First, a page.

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     How to: Build an Office-inspired UI manually
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How to: Build an Office-inspired UI manually

This tutorial demonstrates how to build a typical Office Inspired UI shown below. Note that you can also use the Template Gallery to build the same UI type.

  1. In Visual Studio, go to "File | New | Project" or press CTRL+SHIFT+N to create a new project. Select the default VS "Windows Forms Application" template and click OK.

  2. Use the Visual Studio Toolbox to locate and add to your form Navigation Frame, Navigation Bar and Office Navigation Bar controls.

  3. Arrange the controls as shown below.

  4. Use the Navigation Bar's smart tag to switch the bar to the Navigation Pane View.

  5. Change captions for automatically created NavBarGroups and NavigationPages to "Employees" and "Customers". Also, assign the same text strings to the Tag property of both pages.

  6. Click Navigation Frame's chevron buttons to select different pages and drop a LabelControl on each page, then customize label captions. These labels will help you to identify Navigation Frame pages at runtime.

  7. Use the Office Navigation Bar smart tag to remove automatically generated "Item1" and "Item2" elements.

  8. Assign your Navigation Bar to the OfficeNavigationBar.NavigationClient property to bind both controls together. You will notice that your Office Navigation Bar now has "Employees" and "Customers" elements based on existing Navigation Bar groups. Launch the app and click these elements to see the Navigation Bar changing its active group in accordance.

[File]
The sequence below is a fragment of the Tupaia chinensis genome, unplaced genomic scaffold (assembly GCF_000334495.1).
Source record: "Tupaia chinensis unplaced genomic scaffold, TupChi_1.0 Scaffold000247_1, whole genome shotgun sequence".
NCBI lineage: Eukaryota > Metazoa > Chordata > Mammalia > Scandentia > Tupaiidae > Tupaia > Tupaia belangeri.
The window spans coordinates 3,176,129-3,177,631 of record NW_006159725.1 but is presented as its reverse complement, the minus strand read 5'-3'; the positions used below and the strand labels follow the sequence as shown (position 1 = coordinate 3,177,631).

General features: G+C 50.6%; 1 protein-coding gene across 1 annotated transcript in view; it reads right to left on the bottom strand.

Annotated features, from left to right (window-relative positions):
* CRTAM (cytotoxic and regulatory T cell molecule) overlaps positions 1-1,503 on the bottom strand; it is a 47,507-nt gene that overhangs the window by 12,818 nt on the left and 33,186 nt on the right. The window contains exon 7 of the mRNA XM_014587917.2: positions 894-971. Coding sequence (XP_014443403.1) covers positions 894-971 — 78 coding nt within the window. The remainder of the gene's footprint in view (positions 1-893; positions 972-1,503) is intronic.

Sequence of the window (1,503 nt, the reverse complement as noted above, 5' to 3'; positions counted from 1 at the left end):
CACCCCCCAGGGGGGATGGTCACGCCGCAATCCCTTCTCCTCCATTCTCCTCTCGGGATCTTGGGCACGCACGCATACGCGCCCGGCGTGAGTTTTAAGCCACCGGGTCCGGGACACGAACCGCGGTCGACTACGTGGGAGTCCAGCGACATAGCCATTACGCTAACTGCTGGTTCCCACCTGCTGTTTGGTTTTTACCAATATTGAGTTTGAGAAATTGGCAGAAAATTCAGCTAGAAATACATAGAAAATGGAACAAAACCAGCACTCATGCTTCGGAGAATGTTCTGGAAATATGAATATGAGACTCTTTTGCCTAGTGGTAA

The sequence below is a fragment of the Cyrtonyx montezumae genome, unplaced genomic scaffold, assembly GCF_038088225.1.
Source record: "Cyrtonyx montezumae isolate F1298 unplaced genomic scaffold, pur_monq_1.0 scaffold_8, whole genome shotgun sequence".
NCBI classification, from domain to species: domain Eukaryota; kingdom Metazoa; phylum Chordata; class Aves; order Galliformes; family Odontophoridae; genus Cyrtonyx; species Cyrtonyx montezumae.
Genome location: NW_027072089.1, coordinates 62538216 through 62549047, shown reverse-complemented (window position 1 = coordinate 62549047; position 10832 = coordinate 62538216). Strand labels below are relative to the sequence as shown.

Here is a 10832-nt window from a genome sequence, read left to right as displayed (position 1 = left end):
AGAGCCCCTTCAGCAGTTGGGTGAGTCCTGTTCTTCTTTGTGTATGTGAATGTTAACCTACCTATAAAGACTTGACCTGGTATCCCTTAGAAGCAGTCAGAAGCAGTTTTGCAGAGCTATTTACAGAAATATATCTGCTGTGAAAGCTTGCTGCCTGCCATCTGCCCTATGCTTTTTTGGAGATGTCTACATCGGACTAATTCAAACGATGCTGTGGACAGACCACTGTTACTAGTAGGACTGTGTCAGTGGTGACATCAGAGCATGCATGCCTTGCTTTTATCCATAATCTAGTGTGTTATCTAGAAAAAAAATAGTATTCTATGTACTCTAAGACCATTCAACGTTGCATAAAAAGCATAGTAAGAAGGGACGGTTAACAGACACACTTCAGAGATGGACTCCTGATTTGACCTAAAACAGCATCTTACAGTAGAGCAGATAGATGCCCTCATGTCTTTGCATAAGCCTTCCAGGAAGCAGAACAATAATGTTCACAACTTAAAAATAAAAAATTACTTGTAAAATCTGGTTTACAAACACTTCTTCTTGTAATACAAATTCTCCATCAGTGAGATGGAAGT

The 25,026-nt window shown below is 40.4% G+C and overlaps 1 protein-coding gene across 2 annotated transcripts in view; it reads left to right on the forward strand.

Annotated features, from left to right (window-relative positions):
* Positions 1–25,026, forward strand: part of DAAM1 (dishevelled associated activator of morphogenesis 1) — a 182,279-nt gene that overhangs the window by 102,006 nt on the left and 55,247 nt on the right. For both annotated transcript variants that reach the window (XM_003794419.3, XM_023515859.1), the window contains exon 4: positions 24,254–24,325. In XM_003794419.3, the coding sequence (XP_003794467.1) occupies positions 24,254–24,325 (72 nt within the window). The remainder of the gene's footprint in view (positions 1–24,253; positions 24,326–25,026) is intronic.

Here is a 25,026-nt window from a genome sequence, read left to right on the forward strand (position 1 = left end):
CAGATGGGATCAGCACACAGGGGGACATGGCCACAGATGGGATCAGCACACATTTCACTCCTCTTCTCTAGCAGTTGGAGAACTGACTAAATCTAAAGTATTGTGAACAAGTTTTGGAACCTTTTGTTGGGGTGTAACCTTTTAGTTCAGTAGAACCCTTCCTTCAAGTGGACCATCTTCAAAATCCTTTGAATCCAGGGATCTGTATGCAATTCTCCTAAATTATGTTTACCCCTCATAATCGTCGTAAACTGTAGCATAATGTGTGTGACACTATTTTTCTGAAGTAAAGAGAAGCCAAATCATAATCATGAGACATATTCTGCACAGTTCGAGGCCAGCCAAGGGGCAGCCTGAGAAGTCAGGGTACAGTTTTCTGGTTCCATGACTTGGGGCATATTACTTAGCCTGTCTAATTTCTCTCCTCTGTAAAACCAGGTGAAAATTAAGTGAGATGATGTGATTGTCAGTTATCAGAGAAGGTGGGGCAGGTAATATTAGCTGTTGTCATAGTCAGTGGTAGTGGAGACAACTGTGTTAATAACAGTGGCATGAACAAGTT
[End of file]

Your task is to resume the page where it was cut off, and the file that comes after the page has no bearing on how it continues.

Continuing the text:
9. Handle the NavBarControl.ActiveGroupChanged event to switch selected Frame pages. The code below uses page tags to find the required page.
  10. Test your application at runtime. Note Navigation Frame animation effects, enabled by default.

  11. Back at design time, invoke the form smart tag (you may need to rebuild the project and reopen the form to see this smart tag) and click the "Convert to Ribbon Form" option. This will convert your main form to Ribbon Form and add Ribbon and Ribbon Status Bar controls.

  12. Add a BarSubItem with two child BarButtonItems to your Ribbon Page Group. End-users will be able to switch "Employees" and "Customers" Navigation Frame pages by clicking these buttons.

  13. Select the first button at design time and double-click it. This will create the BarItem.ItemClick event handler and bring you to form code. The code sample below illustrates how to switch active Navigation Bar groups. Coupled with the previously handled NavBarControl.ActiveGroupChanged event, clicking this button will also switch Navigation Frame pages.
  14. Select the second BarButtonItem at design time and locate the ItemClick event in the VS Properties window. Use the combo box to choose the same event handler as for the first button. Now both sub-menu items are functional. Launch the application and make sure the Navigation Frame changes its pages correctly.

You now have a sample application with an Office-inspired UI and implemented navigation. To populate your controls with real data, review documentation sections related to these individual controls. Also, check out the Responding to User Clicks at Runtime article to learn about other means to use the Navigation Bar control in app navigation.

Expanded See Also

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